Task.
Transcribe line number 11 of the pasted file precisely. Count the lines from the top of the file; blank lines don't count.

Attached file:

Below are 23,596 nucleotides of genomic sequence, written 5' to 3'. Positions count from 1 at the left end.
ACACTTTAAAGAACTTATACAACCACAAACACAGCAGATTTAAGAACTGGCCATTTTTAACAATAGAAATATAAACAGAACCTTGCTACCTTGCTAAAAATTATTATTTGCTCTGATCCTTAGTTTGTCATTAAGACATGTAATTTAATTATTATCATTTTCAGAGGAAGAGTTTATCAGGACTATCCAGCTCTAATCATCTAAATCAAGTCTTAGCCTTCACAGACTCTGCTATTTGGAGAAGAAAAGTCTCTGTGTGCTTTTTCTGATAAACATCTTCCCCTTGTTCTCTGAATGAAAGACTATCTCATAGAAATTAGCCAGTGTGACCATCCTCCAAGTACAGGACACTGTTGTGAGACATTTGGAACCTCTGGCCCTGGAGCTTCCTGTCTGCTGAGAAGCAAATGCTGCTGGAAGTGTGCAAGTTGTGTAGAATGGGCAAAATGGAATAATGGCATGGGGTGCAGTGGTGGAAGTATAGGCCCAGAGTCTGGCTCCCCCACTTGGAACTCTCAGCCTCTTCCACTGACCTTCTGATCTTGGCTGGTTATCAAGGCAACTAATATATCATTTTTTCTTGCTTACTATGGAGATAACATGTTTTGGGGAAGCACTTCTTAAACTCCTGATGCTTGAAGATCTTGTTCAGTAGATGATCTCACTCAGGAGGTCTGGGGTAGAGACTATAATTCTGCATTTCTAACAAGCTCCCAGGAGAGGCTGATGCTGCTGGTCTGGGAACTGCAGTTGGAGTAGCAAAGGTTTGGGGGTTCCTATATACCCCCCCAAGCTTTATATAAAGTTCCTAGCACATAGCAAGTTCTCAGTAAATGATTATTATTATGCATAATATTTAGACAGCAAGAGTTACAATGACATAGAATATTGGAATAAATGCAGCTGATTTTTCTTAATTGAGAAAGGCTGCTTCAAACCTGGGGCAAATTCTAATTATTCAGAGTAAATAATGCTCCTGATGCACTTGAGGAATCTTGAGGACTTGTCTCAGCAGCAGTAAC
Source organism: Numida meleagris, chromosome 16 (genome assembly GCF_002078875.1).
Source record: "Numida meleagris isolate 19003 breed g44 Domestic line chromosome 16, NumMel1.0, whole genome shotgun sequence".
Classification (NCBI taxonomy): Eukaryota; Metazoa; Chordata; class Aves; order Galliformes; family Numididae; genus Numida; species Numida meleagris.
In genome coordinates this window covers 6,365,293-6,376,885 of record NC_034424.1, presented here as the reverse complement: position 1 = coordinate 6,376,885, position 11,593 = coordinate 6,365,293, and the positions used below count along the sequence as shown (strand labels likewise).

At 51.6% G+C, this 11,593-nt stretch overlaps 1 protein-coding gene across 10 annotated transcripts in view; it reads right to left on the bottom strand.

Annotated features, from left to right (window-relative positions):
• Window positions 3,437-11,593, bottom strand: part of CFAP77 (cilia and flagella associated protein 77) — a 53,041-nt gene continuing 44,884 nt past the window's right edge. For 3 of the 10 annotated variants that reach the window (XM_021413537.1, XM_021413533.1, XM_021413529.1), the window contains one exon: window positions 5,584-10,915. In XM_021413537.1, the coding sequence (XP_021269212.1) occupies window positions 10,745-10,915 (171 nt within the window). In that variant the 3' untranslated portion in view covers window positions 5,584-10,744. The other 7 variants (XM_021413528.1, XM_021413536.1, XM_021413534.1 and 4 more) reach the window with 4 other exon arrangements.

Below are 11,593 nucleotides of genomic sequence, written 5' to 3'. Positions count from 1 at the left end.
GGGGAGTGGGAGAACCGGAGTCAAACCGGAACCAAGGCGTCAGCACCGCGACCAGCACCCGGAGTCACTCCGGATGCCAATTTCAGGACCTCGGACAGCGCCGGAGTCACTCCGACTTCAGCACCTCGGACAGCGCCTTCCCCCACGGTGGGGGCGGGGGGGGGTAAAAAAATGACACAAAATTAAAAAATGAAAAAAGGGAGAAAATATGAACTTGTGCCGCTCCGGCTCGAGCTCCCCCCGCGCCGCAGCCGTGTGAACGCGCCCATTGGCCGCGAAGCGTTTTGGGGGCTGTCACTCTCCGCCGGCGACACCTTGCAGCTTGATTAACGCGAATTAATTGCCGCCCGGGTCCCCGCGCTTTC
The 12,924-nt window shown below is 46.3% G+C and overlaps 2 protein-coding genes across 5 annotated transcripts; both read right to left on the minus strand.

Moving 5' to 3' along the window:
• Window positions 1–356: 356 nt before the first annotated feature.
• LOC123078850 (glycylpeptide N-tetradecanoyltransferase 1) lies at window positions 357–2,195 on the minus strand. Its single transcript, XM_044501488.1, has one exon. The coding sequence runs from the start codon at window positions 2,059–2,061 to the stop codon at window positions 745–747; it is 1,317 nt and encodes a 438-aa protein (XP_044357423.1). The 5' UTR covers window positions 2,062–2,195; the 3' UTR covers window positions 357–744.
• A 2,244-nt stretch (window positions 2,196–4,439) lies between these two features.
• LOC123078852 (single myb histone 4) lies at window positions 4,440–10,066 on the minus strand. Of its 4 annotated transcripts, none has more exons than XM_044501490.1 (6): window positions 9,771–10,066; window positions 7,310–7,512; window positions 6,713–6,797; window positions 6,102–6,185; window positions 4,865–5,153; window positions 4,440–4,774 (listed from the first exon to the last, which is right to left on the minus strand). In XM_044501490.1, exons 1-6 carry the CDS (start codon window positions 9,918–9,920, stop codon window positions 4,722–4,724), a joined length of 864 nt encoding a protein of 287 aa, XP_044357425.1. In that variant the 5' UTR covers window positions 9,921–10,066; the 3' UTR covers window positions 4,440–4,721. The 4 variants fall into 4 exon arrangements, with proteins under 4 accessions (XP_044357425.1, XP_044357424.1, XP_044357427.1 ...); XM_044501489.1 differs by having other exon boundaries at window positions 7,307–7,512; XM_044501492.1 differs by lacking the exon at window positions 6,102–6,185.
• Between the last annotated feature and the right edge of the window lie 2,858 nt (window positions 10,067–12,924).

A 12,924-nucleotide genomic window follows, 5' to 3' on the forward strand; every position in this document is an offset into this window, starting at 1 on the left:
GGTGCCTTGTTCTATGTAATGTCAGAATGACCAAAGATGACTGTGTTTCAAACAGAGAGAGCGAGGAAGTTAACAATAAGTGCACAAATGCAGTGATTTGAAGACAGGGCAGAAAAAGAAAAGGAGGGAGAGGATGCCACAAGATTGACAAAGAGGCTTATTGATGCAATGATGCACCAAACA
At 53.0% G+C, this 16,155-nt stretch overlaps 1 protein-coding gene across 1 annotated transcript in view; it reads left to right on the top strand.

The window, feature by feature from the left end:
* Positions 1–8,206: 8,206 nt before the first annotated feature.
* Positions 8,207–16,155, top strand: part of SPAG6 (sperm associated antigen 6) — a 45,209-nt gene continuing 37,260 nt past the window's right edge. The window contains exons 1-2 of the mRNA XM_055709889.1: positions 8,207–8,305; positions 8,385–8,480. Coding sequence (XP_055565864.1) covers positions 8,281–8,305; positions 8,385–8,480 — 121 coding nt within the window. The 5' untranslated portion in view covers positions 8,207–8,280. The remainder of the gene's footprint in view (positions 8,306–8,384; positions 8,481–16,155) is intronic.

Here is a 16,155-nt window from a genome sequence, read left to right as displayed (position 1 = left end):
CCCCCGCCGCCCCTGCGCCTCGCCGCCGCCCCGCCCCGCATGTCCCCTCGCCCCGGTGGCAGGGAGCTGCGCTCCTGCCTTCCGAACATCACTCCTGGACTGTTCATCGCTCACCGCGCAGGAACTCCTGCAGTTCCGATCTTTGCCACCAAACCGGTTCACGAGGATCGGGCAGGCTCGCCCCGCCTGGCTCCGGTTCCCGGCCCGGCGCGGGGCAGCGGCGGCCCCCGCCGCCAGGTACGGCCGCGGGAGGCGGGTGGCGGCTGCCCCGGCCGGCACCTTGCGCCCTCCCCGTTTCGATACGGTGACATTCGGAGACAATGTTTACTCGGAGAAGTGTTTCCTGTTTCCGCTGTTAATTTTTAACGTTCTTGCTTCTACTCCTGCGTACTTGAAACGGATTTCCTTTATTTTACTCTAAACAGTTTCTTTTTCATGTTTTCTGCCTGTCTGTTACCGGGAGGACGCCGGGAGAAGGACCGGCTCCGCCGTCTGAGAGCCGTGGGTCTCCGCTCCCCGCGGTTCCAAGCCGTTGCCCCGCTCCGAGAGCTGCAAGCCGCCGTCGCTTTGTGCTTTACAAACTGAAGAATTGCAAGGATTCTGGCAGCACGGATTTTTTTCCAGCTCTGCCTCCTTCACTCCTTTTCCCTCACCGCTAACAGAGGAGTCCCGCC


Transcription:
GGGGAGTGGGAGAACCGGAGTCAAACCGGAACCAAGGCGTCAGCACCGCGACCAGCACCCGGAGTCACTCCGGATGCCAATTTCAGGACCTCGGACAGCGCCGGAGTCACTCCGACTTCAGCACCTCGGACAGCGCCTTCCCCCACGGTGGGGGCGGGGGGGGGTAAAAAAATGACACAAAATTAAAAAATGAAAAAAGGGAGAAAATATGAACTTGTGCCGCTCCGGCTCGAGCTCCCCCCGCGCCGCAGCCGTGTGAACGCGCCCATTGGCCGCGAAGCGTTTTGGGGGCTGTCACTCTCCGCCGGCGACACCTTGCAGCTTGATTAACGCGAATTAATTGCCGCCCGGGTCCCCGCGCTTTC